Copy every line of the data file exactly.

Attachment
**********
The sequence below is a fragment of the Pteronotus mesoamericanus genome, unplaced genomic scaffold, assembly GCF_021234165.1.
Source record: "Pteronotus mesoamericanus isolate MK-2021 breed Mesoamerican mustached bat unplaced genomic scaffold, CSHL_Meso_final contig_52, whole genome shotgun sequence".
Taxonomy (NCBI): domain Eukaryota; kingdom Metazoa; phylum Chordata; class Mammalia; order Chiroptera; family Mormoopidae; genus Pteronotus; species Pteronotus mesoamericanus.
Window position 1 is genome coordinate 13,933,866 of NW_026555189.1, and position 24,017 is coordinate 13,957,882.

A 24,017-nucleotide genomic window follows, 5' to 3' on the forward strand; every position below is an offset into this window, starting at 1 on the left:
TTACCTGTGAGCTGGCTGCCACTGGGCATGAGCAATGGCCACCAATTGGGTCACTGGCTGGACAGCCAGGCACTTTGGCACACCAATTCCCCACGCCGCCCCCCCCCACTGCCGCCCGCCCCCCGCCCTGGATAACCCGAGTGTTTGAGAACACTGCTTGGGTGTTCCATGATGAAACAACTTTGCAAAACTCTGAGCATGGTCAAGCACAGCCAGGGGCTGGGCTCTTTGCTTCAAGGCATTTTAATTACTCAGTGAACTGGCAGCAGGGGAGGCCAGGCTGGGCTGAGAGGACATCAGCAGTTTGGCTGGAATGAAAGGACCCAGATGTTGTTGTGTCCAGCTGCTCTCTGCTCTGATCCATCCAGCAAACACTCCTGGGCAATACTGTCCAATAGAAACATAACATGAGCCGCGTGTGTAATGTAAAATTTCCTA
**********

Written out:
The sequence below is a fragment of the Pteronotus mesoamericanus genome, unplaced genomic scaffold, assembly GCF_021234165.1.
Source record: "Pteronotus mesoamericanus isolate MK-2021 breed Mesoamerican mustached bat unplaced genomic scaffold, CSHL_Meso_final contig_52, whole genome shotgun sequence".
Taxonomy (NCBI): domain Eukaryota; kingdom Metazoa; phylum Chordata; class Mammalia; order Chiroptera; family Mormoopidae; genus Pteronotus; species Pteronotus mesoamericanus.
Window position 1 is genome coordinate 13,933,866 of NW_026555189.1, and position 24,017 is coordinate 13,957,882.

A 24,017-nucleotide genomic window follows, 5' to 3' on the forward strand; every position below is an offset into this window, starting at 1 on the left:
TTACCTGTGAGCTGGCTGCCACTGGGCATGAGCAATGGCCACCAATTGGGTCACTGGCTGGACAGCCAGGCACTTTGGCACACCAATTCCCCACGCCGCCCCCCCCCACTGCCGCCCGCCCCCCGCCCTGGATAACCCGAGTGTTTGAGAACACTGCTTGGGTGTTCCATGATGAAACAACTTTGCAAAACTCTGAGCATGGTCAAGCACAGCCAGGGGCTGGGCTCTTTGCTTCAAGGCATTTTAATTACTCAGTGAACTGGCAGCAGGGGAGGCCAGGCTGGGCTGAGAGGACATCAGCAGTTTGGCTGGAATGAAAGGACCCAGATGTTGTTGTGTCCAGCTGCTCTCTGCTCTGATCCATCCAGCAAACACTCCTGGGCAATACTGTCCAATAGAAACATAACATGAGCCGCGTGTGTAATGTAAAATTTCCTA